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Country focus - India

In the first of a new series of occasional features, we take a look at the opportunities for young engineers in India - what skills employers are after and what kinds engineering projects are planned or currently underway.

Country snapshot

India has a population of 1.27 billion and is the second most populous in the world after China. It is the third largest economy in Asia and the tenth largest in the world. Its Gross Domestic Product sits at $1.97 trillion with the service sector making up more than half of this and the industrial sector over a quarter. Agriculture represents just over a sixth. Engineering is one of the biggest sectors in the industrial segment.

What’s going on there?

2014 marks an election year for India and following this it is expected that a large number of infrastructure, highways, power and rail projects will be signed off, creating thousands of jobs for young engineers.

A vast number of projects are already planned or ongoing and it's only feasible to deliver a mere snapshot of some of the more major ones.

Discussion continues on proposals to implement high-speed rail networks across the country but several metro rail projects are planned that will transform a number of India's cities including in Chennai, Kochi, Gurgaon, Hyderabad, Jaipur and Mumbai (where there is also a monorail project). Meanwhile, there are plans to complete the Chenab Bridge in Jammu and Kashmir by 2016, which will become the highest rail bridge in the world.

India's road network, which spans 4.69 million kilometres and is the third largest in the world, is the focus for major development and upgrading. According to the India Brand Equity Foundation (IBEF), the government wants to ensure new roads and routes are well equipped with intelligent transportation systems including CCTV surveillance for monitoring real-time traffic data.

Solar power has begun its march across the country with India's first solar park opened at Charanka Village in Gujarat last year, spread across a massive 5,000-acre site. Earlier this year Tata Power Solar won the biggest solar project to date from the state-owned NTPC at Rajgarh in Madhya Pradesh, which will double the power utility's solar capacity.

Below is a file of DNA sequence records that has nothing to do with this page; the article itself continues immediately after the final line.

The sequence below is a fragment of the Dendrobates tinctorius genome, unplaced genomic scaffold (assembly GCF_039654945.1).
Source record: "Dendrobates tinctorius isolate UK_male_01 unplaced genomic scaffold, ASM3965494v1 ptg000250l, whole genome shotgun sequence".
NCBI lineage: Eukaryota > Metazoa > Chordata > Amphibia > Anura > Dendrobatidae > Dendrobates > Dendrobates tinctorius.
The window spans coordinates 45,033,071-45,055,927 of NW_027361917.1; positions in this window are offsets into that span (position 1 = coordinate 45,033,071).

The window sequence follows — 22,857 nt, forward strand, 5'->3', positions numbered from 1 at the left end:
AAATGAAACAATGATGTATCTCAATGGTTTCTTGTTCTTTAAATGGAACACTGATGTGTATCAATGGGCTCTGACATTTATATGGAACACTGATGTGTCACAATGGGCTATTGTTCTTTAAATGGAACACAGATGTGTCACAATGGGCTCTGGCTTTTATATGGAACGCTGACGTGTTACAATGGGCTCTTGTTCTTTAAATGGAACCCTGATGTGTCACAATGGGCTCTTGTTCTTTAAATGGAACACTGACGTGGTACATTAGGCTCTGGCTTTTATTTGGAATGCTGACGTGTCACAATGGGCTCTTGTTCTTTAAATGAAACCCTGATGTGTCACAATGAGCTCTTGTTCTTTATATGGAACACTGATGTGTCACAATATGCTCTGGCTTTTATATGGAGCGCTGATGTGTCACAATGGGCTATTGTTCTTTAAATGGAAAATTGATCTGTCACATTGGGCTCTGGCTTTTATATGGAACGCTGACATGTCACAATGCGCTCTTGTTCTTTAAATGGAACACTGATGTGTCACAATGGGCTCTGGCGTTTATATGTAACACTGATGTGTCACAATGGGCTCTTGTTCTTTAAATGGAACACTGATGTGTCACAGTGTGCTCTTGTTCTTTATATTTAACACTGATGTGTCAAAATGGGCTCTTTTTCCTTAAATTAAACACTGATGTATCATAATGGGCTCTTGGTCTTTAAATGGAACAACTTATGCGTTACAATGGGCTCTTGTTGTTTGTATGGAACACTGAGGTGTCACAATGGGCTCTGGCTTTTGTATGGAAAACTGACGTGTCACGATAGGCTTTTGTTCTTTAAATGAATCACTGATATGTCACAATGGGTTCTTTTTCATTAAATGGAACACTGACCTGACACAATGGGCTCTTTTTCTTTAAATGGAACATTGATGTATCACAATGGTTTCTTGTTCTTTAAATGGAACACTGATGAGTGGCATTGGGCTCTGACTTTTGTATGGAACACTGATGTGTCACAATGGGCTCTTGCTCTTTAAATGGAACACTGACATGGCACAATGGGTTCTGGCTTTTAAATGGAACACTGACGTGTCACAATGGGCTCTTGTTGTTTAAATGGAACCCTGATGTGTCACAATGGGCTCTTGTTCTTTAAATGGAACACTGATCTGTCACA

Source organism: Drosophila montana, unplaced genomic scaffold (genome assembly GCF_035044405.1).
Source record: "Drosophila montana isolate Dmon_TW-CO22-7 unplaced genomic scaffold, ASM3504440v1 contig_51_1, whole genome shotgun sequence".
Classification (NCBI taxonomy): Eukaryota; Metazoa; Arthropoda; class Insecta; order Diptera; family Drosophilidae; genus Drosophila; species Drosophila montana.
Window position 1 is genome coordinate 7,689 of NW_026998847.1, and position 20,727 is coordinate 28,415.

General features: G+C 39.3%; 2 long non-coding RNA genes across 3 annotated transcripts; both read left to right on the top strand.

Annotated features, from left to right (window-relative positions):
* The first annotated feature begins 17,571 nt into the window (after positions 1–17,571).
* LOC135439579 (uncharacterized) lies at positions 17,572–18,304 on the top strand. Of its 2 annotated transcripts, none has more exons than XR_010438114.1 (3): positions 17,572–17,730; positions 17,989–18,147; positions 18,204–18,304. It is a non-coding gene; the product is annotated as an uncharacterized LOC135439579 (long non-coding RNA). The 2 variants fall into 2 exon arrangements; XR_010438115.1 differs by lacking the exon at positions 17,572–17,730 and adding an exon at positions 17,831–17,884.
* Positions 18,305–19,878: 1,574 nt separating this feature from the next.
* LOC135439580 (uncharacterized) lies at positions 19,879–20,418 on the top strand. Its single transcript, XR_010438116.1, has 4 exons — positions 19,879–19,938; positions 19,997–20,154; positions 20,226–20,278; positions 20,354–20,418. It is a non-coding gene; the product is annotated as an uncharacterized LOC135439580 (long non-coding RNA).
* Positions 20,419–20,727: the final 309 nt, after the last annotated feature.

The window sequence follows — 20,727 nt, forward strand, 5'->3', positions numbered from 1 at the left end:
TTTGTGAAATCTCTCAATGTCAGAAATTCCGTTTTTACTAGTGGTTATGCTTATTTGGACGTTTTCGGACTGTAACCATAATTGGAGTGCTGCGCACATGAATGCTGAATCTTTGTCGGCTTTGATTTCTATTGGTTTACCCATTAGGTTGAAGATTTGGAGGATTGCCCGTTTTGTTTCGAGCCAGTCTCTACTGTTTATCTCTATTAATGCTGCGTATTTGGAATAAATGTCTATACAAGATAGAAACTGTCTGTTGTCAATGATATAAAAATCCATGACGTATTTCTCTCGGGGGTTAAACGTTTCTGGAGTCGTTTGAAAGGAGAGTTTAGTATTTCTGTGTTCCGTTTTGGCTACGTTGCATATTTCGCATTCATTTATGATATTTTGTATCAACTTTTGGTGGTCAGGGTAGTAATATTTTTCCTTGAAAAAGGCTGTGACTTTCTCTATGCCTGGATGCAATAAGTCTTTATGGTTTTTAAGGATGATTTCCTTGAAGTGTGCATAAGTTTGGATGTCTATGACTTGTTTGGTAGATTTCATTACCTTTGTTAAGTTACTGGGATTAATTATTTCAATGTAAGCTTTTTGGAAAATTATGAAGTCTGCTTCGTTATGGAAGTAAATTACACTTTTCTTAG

When it comes to construction, there are few developments to top Gujarat International Finance Tec-City (GIFT), a futuristic financial services hub, designed to be on a par with the likes of Shinjuku in Tokyo, Lujiazui in Shanghai, La Defense, Paris and London Dockyards. This central business district between Ahmedabad and Gandhinagar, which is due for completion in 2017, has state-of-the-art connectivity, infrastructure and transportation access integrated into the design of the city.

What skills are in demand?

In the past, engineering graduates have been mostly hired by the IT/telecoms industry as well as the manufacturing and engineering sectors. Indeed, in the boom years, it was IT/telecoms that sucked up much of the young mechanical and civil engineering talent as well as computer science graduates. The operating and business model of such IT companies is changing though with a shift towards consultancy. The combination of this and the raft of engineering projects sprouting up across the country means the dynamic will change for the 1.5 million engineers India trains every year.

"There is a clear shift from the intense focus on IT or computing engineering to more core areas of engineering like civil, electrical, power and manufacturing along with telecom," says Shekhar Sanyal, country head and director of IET Services India. "And the trend will continue for a country in growth phase as India."

The leading functional areas hiring engineering graduates across these sectors will be engineer-project management, site engineer, civil engineer and production/manufacturing.

Sanyal also points to a shortage of talent in the area of research and development and that there will be a demand for smart engineering solutions in areas such as transport, communications, power and medical.

While there will always be a need for core engineering skills, he believes engineering will have the capability to deliver more as it evolves and gets embedded and integrated with other disciplines and IT. In general, it looks like India will demand a more analytical, creative and problem-solving engineer.

What areas are seeing most activity?

Geographically, the demand for engineers will come from right across the country.

Sanyal explains that most manufacturing units are linked to the easy availability of raw materials and accessibility to ports and rail heads.

"Therefore they could be far away from the big cities," he says. "On the other hand, IT telecom companies are based in large cities, Bangalore and Gurgaon being primary among them.

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